The buzz on caffeine in coffee: A genetic quirk
WASHINGTON — Scientists have analyzed the DNA of coffee and found that what we love about coffee — the caffeine — is a genetic quirk, not related to the caffeine in chocolate or tea.
‘‘It’s an accident that has been frozen in place, very likely by the influence of natural selection,’’ said University of Buffalo evolutionary biologist Victor Albert.
He and more than 60 other researchers from around the world mapped the genetic instruction book of java. Their results were published Thursday in the journal Science.
Albert said researchers discovered that caffeine developed separately in coffee, tea, and chocolate because it is in different genes in different areas of plants’ genomes.
But once coffee mutated to have caffeine — not just in the bean, there’s even more in the leaves — it turned out to be a good thing for the plant, Albert said. Bugs don’t chew on the coffee plant because they don’t like the caffeine, but pollinators like bees do.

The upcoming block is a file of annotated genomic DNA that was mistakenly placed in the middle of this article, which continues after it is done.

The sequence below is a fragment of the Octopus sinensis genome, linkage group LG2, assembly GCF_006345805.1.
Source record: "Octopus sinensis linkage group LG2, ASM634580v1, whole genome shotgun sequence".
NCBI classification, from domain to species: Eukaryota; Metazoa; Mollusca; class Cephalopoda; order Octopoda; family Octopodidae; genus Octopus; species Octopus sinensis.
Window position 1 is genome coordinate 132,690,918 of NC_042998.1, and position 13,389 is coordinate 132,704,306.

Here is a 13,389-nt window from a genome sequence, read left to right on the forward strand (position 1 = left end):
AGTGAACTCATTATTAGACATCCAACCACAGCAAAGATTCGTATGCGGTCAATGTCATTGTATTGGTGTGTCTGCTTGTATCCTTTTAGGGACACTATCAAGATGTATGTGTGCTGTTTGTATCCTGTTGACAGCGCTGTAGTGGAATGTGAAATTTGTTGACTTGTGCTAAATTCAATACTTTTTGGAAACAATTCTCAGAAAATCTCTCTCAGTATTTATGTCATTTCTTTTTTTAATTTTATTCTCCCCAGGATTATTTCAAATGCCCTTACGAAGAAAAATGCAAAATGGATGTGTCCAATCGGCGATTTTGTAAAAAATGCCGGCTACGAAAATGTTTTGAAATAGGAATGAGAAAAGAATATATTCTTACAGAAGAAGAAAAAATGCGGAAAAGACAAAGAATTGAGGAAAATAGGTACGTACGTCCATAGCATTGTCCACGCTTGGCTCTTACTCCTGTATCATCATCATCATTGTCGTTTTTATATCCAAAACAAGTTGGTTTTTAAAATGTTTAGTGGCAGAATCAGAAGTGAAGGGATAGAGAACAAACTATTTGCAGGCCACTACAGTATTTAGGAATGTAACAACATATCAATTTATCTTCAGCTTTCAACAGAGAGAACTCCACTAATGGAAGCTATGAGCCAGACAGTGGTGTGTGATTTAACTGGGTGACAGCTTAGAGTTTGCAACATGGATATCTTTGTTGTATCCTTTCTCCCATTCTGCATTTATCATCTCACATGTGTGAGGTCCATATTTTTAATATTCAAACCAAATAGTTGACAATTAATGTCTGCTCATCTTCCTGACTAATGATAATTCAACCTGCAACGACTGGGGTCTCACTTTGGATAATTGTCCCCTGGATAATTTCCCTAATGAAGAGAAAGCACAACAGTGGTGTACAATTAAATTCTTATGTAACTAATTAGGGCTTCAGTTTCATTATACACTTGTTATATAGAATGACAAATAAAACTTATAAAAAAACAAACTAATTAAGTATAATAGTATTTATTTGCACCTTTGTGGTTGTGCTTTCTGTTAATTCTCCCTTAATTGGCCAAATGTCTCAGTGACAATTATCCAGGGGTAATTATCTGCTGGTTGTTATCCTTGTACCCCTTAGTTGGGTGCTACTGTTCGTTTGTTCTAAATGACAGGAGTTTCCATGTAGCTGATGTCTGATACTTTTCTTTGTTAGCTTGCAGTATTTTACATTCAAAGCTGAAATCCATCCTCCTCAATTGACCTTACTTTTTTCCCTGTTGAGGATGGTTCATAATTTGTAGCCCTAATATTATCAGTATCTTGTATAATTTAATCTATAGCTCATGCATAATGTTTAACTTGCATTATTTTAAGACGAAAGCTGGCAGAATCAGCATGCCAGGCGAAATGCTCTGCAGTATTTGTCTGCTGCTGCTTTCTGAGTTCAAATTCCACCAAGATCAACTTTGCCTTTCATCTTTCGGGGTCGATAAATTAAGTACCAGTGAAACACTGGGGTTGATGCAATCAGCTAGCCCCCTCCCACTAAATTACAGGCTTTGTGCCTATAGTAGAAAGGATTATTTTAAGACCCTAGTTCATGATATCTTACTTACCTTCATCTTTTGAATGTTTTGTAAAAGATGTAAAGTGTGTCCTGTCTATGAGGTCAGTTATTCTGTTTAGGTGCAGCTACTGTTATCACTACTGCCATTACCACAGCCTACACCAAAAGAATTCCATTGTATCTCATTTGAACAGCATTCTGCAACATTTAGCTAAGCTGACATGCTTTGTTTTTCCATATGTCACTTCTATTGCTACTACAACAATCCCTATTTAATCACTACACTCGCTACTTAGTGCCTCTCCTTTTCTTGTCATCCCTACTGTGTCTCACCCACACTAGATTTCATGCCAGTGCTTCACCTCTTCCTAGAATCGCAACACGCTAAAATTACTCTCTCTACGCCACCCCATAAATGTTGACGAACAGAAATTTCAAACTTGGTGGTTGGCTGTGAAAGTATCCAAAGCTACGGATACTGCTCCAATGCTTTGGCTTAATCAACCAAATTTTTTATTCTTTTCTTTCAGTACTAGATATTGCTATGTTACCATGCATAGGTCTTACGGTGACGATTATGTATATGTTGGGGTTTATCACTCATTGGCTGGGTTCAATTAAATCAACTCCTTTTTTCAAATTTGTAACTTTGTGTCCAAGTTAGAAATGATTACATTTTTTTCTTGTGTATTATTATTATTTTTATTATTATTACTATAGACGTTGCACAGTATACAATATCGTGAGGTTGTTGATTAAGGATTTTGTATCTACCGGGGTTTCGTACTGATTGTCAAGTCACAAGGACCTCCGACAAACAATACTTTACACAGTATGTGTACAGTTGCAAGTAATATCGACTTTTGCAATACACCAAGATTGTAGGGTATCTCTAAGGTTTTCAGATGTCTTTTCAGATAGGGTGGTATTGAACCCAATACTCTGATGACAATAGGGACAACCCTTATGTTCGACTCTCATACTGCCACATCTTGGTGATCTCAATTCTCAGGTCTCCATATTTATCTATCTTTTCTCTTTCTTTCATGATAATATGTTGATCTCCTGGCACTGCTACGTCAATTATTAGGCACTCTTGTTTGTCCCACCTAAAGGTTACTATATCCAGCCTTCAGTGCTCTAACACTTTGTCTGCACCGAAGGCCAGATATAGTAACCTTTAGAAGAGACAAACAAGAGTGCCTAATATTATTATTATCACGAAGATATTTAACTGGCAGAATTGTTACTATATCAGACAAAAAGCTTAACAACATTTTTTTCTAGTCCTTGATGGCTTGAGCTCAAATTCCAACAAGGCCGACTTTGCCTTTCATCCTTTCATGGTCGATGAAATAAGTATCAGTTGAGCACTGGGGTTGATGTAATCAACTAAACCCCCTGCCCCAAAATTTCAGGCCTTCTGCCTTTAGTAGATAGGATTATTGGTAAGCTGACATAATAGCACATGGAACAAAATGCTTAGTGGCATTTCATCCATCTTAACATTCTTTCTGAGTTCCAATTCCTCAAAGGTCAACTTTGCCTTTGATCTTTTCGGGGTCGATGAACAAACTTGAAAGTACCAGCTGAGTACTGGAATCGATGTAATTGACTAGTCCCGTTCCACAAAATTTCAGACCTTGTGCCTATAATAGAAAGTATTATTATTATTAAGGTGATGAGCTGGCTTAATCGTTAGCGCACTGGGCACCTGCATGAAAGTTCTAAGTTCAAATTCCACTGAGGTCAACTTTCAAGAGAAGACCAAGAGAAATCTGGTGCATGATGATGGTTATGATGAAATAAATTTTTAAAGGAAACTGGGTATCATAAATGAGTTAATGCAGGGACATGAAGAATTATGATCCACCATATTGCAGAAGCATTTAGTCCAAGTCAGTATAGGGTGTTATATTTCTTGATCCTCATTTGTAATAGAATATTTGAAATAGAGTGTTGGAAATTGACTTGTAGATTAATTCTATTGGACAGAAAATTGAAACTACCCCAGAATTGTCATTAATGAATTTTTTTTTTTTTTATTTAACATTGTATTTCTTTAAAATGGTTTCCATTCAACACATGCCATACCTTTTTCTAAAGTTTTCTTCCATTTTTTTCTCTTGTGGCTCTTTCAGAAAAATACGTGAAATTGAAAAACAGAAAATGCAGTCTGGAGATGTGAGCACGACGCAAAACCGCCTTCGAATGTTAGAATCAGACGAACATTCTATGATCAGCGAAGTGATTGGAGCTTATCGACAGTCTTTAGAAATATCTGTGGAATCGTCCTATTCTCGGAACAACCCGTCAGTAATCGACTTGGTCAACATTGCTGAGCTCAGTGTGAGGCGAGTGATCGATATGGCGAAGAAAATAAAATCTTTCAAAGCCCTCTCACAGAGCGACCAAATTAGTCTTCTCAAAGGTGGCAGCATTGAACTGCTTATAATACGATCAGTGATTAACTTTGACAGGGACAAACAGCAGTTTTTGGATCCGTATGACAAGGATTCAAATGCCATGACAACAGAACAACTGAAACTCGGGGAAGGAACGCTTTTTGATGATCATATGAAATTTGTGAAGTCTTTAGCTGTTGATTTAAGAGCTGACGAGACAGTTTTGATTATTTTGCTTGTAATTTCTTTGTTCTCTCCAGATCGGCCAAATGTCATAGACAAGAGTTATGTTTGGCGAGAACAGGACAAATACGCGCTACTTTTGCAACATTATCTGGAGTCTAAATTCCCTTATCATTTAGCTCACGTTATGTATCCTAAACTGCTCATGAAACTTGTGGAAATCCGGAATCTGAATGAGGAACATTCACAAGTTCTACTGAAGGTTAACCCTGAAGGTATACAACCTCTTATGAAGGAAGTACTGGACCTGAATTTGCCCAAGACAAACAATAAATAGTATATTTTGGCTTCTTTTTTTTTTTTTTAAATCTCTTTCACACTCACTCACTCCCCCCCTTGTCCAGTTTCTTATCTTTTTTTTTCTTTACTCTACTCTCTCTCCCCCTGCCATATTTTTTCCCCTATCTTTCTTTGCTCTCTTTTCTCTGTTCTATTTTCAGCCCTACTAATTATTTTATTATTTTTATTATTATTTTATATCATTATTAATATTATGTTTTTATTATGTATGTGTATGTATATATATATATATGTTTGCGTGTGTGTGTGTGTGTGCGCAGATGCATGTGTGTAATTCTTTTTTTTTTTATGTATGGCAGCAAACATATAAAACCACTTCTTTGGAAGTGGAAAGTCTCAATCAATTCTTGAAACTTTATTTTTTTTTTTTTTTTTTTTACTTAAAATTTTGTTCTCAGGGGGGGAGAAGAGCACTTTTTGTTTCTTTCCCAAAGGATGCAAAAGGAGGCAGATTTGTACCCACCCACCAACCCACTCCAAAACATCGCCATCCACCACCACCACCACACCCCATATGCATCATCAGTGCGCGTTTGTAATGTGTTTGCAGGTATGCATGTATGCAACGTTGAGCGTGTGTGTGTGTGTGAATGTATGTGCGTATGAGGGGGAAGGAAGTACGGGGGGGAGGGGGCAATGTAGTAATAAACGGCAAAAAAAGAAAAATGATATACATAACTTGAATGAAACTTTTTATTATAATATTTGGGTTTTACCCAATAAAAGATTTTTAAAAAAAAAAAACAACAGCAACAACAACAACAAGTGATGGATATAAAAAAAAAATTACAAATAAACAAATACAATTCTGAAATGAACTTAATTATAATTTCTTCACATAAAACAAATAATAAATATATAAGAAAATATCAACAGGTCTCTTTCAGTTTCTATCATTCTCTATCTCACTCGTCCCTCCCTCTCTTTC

‘‘So pollinators come back for more — just like we do for our cups of coffee,’’ Albert said, admitting he also likes the buzz it brings.
‘‘It wakes me up every morning,’’ Albert said. ‘‘I wouldn’t be able to do all this fabulous work on coffee if it weren’t for the coffee itself.’’
A University of North Carolina plant genomics professor, Jeff Dangl, who was not part of the study, notes that ‘‘natural selection to help coffee plants deter insects turned out so well for us.’’